Photo by Ray Freedman

Spoons, greasy hair and a horrible movie

By Ray Freedman

If you’ve never had spoons thrown into your lap in a movie theater, you haven’t gone to see “The Room.” This past weekend, Cinema 21 held sold-out screenings of the so-called “worst movie ever made” for three nights in a row, with the man behind the film in person.

“The Room” is a 2003 production written, directed by and starring, Tommy Wiseau. Its tells the tale of Johnny, a man who has it all. He has a good job, a dream girl and great friends. Little does he know, though, that Lisa (who he calls his “future wife”) is sleeping with his best friend, Mark.

“The Room” is bad. The acting does not make sense. The editing is out of rhythm and unnatural for the full running time. The writing finds ways to frustrate your logic. However, it is one of the rare bad films that is so incredibly watchable. Its flaws are committed with an authenticity that gives it a uniquely amusing flavor. It is hilarious but humbling to watch because of how serious it is intended to be.

Screenings of “The Room” have become monthly events at theaters across the globe. With the looming release of James Franco’s “The Disaster Artist” — a film about the making of “The Room” — Wiseau’s film has never been more popular. Some movie-goers have attended these screenings for years, paying to see it over and over again. But it is not just the viewing of the movie that captivates people. It is the shared experience of interacting with the movie and participating in the rituals, such as the act of throwing spoons during the movie.

In the main set of “The Room” there is a table that inexplicably holds three framed pictures of spoons. At the screenings the audience comes equipped with packs of plastic spoons in their hand, ready to toss them in the air every time spoons appear on screen. Everyone yells “Spoons!” and throws their utensil to another place in the audience. On Nov. 24, I did not bring any spoons, but enough were thrown into my lap that I could participate.

The spoon-throwing is just an example of how Wiseau’s film has become a steadily growing cultural phenomenon over the past 15 years. Whenever a nonsensical establishing shot of San Francisco appears (there are many), the whole crowd says in unison, “Meanwhile, in San Francisco.” Whenever one of the egregiously long sex scenes runs for nearly five minutes, everyone claps along to the early 2000s softcore soundtrack. My favorite tradition occurs at a specific moment toward the ending of the film when Johnny says “hello” to somebody greeting him. Instead of looking at the other character, Wiseau looks at the bottom right corner of the screen. Audience members run in front of the right side of the screen and they all start waving and jumping, saying “hi!” back at Wiseau’s character before running back to their seats.

This physical response to Wiseau’s character is key to understanding the appeal and response to “The Room.” It is Tommy Wiseau. He made it with the dream of ‘making it, with unparalleled ambition, completely putting himself out there creatively and financially. He fully financed the film’s $6 million budget personally — how he did this has prompted many theories. Most assume he had a lucky source of personal wealth, some say he owned large amounts of property and some theories say he is an alien or part of the mob. All in all, though, Wiseau’s sincerity bleeds into the entirety of the movie. Wiseau poured everything into this film and that leaves audiences wanting to believe in it — wanting to run to the side of the screen and jump at him.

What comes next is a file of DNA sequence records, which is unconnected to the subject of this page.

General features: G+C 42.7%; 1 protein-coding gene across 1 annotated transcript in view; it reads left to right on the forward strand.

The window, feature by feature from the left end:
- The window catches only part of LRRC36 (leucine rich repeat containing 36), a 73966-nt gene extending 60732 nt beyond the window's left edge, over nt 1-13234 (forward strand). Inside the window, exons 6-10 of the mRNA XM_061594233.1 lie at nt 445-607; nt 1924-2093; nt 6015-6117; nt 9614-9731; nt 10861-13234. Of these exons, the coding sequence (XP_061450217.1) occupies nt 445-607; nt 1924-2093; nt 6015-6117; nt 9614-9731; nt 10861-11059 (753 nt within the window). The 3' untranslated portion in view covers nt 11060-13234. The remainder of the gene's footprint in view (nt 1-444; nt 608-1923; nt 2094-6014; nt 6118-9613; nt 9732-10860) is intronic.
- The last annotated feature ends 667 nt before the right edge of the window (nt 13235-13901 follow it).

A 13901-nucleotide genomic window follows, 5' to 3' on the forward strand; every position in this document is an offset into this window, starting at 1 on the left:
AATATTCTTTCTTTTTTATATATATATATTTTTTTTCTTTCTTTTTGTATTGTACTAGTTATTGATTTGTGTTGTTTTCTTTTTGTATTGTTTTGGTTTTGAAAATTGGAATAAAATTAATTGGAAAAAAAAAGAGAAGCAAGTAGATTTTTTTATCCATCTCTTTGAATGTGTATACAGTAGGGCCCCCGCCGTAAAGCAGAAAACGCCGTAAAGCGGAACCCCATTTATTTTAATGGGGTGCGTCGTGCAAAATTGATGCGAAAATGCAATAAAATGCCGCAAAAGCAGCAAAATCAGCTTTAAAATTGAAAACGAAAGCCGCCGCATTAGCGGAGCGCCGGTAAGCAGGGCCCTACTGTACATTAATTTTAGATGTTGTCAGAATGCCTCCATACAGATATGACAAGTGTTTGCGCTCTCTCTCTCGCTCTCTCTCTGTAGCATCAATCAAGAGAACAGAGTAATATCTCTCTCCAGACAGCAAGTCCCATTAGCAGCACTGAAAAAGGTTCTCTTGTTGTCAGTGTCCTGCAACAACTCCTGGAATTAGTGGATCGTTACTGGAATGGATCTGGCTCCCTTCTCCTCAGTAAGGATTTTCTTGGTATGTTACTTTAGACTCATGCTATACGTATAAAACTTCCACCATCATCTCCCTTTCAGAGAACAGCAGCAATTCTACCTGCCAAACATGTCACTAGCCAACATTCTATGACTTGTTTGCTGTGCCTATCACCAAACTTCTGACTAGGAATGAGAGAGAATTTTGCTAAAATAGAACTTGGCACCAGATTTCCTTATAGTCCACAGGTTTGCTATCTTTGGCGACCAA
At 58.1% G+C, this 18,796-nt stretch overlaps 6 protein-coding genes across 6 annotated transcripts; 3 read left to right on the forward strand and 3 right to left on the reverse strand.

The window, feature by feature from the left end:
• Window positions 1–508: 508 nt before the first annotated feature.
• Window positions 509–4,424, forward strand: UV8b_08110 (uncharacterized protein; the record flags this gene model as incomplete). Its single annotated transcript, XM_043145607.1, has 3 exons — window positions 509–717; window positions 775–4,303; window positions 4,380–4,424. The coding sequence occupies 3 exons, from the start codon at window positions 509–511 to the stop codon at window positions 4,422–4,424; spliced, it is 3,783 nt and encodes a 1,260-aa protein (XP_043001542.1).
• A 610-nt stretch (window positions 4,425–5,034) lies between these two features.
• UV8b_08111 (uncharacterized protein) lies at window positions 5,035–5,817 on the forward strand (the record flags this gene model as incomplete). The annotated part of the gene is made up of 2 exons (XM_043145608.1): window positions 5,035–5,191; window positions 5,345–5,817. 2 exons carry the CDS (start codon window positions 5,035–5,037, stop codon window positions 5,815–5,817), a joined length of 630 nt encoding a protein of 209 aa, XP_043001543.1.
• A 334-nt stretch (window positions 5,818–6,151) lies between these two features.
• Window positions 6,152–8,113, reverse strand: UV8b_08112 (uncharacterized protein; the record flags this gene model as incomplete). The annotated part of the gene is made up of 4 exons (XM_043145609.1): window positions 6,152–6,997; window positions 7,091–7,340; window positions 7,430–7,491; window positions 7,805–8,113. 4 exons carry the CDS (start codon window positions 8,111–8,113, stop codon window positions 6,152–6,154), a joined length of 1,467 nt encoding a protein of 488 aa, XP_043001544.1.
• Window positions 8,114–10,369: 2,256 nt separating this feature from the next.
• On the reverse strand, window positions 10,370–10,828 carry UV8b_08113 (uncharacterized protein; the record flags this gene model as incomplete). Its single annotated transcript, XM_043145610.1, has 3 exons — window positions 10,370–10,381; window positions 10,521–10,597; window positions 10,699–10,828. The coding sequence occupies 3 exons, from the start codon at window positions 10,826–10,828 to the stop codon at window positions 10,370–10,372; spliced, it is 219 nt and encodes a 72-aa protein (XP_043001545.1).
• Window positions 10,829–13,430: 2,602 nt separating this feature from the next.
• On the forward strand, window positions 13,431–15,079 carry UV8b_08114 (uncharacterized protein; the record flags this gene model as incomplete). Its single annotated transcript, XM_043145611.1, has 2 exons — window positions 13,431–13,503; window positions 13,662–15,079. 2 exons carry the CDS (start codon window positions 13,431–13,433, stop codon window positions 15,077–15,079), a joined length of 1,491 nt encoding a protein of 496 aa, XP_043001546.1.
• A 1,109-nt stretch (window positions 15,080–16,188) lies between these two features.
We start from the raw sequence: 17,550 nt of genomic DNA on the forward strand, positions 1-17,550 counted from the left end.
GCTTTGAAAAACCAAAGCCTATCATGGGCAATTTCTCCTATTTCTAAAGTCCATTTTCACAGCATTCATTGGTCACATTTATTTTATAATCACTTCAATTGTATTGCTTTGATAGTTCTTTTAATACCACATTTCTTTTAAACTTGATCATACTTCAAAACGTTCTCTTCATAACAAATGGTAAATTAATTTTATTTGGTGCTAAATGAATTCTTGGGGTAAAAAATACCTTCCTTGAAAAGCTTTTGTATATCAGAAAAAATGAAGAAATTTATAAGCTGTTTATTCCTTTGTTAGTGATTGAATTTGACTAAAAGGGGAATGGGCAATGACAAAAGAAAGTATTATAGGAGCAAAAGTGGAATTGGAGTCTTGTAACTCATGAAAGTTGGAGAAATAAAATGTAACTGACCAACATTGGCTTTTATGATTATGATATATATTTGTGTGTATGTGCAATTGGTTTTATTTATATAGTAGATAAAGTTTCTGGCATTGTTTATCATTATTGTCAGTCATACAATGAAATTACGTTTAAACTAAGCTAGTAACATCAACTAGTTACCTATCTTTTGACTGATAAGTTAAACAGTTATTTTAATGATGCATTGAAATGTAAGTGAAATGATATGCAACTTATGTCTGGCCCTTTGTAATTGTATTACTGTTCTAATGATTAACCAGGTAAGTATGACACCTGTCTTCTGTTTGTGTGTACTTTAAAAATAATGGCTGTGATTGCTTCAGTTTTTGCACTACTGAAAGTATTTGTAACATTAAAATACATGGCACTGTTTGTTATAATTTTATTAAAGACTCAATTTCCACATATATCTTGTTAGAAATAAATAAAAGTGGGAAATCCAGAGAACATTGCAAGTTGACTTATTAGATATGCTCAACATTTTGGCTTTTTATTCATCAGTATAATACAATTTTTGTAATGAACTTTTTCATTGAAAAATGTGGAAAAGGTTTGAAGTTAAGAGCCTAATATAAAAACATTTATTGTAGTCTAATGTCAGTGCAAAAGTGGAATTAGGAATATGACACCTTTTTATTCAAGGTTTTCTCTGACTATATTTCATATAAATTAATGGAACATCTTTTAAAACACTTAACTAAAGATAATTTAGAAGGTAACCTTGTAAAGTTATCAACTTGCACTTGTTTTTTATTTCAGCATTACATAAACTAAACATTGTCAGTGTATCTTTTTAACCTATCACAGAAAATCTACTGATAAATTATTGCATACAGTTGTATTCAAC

Wiseau is an enigmatic presence. He has an accent that is loose and difficult to place. His hair is long and greasy. He always wears black sunglasses that sit oddly on his face. On Nov. 24, he wore skinny jeans that sat below his waistline, held up by three belts. He seems simultaneously self-conscious yet grandiose.

When I walked into the theater, Wiseau was standing around, taking pictures with fans — greeting them by saying “step into my office.” You could only take a picture with him if you purchased Tommy Wiseau merchandise. He sells Tommy Wiseau underwear, T-shirts, beanies and autographed scripts of “The Room.” He has made himself into a brand.

Wiseau addressed the crowd in a Q&A session before the film. Entering to thundering applause, Wiseau answered questions ranging in subject matter from “how did you cast Lisa?” to “are you single?” One girl asked for a kiss, which was granted. Wiseau embraces all the varied approaches from fans. Some fans were patronizing and others were fascinated. Wiseau continuously fell back on phrases such as “Who cares?” and “Move on, next question” whenever he wanted to avoid something. When asked about his workout practices, he challenged a fan to do 20 push-ups with him. He was aloof but open.

Some people laugh at it because it’s a bad film, but this does not explain the pure joy that is felt in the audience. Most of us, it seems, are somehow laughing with the film. Perhaps this is due to how Wiseau has embraced his post-ironic following.

“You can laugh, you can cry, you can do whatever as long as you don’t hurt each other,” Wiseau has said.

The success of “The Room” is in its failure, and Wiseau chooses to stand before everyone in the tragic comedy that his story has become.

Toward the end of the Q&A, Wiseau called one fan up to the stage to repeat his question which echoes a line in “The Room”:

“If a lot of people love each other will the world be a better place?”

“Yes it will,” said Wiseau.

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